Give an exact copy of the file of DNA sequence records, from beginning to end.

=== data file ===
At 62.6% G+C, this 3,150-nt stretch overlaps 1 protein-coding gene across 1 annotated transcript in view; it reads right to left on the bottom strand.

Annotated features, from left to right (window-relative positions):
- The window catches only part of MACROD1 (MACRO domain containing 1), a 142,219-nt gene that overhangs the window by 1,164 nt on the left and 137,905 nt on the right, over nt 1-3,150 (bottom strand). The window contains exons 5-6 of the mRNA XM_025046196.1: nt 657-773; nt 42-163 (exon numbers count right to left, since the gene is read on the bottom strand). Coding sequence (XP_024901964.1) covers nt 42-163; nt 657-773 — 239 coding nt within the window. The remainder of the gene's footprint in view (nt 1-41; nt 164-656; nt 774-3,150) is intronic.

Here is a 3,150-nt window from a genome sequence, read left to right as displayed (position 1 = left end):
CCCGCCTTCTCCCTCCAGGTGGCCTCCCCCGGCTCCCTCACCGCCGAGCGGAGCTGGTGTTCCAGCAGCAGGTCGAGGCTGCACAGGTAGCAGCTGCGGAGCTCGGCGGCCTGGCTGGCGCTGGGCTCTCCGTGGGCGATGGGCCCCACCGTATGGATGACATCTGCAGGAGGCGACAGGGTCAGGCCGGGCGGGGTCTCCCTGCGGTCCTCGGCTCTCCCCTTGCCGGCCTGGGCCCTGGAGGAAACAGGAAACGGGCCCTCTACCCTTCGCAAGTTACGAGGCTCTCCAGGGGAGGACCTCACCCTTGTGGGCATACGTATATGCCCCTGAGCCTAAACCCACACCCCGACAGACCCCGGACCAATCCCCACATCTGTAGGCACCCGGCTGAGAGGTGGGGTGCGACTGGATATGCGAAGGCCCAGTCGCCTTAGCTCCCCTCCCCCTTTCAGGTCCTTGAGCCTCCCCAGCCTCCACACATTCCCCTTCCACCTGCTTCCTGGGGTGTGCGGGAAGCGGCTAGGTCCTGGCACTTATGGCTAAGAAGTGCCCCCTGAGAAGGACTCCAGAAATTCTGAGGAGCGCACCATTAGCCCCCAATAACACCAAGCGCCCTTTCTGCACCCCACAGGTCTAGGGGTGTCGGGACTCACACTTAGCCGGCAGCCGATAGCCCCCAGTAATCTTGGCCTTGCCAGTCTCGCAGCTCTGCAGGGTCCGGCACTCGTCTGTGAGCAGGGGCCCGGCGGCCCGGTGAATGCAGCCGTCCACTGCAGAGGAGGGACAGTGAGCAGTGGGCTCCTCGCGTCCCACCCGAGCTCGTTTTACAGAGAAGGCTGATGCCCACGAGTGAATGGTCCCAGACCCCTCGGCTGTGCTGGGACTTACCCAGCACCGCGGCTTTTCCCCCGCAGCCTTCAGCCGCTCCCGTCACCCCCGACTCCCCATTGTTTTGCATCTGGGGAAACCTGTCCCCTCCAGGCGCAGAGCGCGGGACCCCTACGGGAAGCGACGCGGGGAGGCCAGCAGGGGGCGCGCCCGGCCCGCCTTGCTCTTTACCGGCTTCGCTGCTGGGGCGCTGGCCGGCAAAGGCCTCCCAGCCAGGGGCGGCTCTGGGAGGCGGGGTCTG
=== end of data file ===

At 62.6% G+C, this 3,150-nt stretch overlaps 1 protein-coding gene across 1 annotated transcript in view; it reads right to left on the bottom strand.

Annotated features, from left to right (window-relative positions):
- The window catches only part of MACROD1 (MACRO domain containing 1), a 142,219-nt gene that overhangs the window by 1,164 nt on the left and 137,905 nt on the right, over nt 1-3,150 (bottom strand). The window contains exons 5-6 of the mRNA XM_025046196.1: nt 657-773; nt 42-163 (exon numbers count right to left, since the gene is read on the bottom strand). Coding sequence (XP_024901964.1) covers nt 42-163; nt 657-773 — 239 coding nt within the window. The remainder of the gene's footprint in view (nt 1-41; nt 164-656; nt 774-3,150) is intronic.

Here is a 3,150-nt window from a genome sequence, read left to right as displayed (position 1 = left end):
CCCGCCTTCTCCCTCCAGGTGGCCTCCCCCGGCTCCCTCACCGCCGAGCGGAGCTGGTGTTCCAGCAGCAGGTCGAGGCTGCACAGGTAGCAGCTGCGGAGCTCGGCGGCCTGGCTGGCGCTGGGCTCTCCGTGGGCGATGGGCCCCACCGTATGGATGACATCTGCAGGAGGCGACAGGGTCAGGCCGGGCGGGGTCTCCCTGCGGTCCTCGGCTCTCCCCTTGCCGGCCTGGGCCCTGGAGGAAACAGGAAACGGGCCCTCTACCCTTCGCAAGTTACGAGGCTCTCCAGGGGAGGACCTCACCCTTGTGGGCATACGTATATGCCCCTGAGCCTAAACCCACACCCCGACAGACCCCGGACCAATCCCCACATCTGTAGGCACCCGGCTGAGAGGTGGGGTGCGACTGGATATGCGAAGGCCCAGTCGCCTTAGCTCCCCTCCCCCTTTCAGGTCCTTGAGCCTCCCCAGCCTCCACACATTCCCCTTCCACCTGCTTCCTGGGGTGTGCGGGAAGCGGCTAGGTCCTGGCACTTATGGCTAAGAAGTGCCCCCTGAGAAGGACTCCAGAAATTCTGAGGAGCGCACCATTAGCCCCCAATAACACCAAGCGCCCTTTCTGCACCCCACAGGTCTAGGGGTGTCGGGACTCACACTTAGCCGGCAGCCGATAGCCCCCAGTAATCTTGGCCTTGCCAGTCTCGCAGCTCTGCAGGGTCCGGCACTCGTCTGTGAGCAGGGGCCCGGCGGCCCGGTGAATGCAGCCGTCCACTGCAGAGGAGGGACAGTGAGCAGTGGGCTCCTCGCGTCCCACCCGAGCTCGTTTTACAGAGAAGGCTGATGCCCACGAGTGAATGGTCCCAGACCCCTCGGCTGTGCTGGGACTTACCCAGCACCGCGGCTTTTCCCCCGCAGCCTTCAGCCGCTCCCGTCACCCCCGACTCCCCATTGTTTTGCATCTGGGGAAACCTGTCCCCTCCAGGCGCAGAGCGCGGGACCCCTACGGGAAGCGACGCGGGGAGGCCAGCAGGGGGCGCGCCCGGCCCGCCTTGCTCTTTACCGGCTTCGCTGCTGGGGCGCTGGCCGGCAAAGGCCTCCCAGCCAGGGGCGGCTCTGGGAGGCGGGGTCTG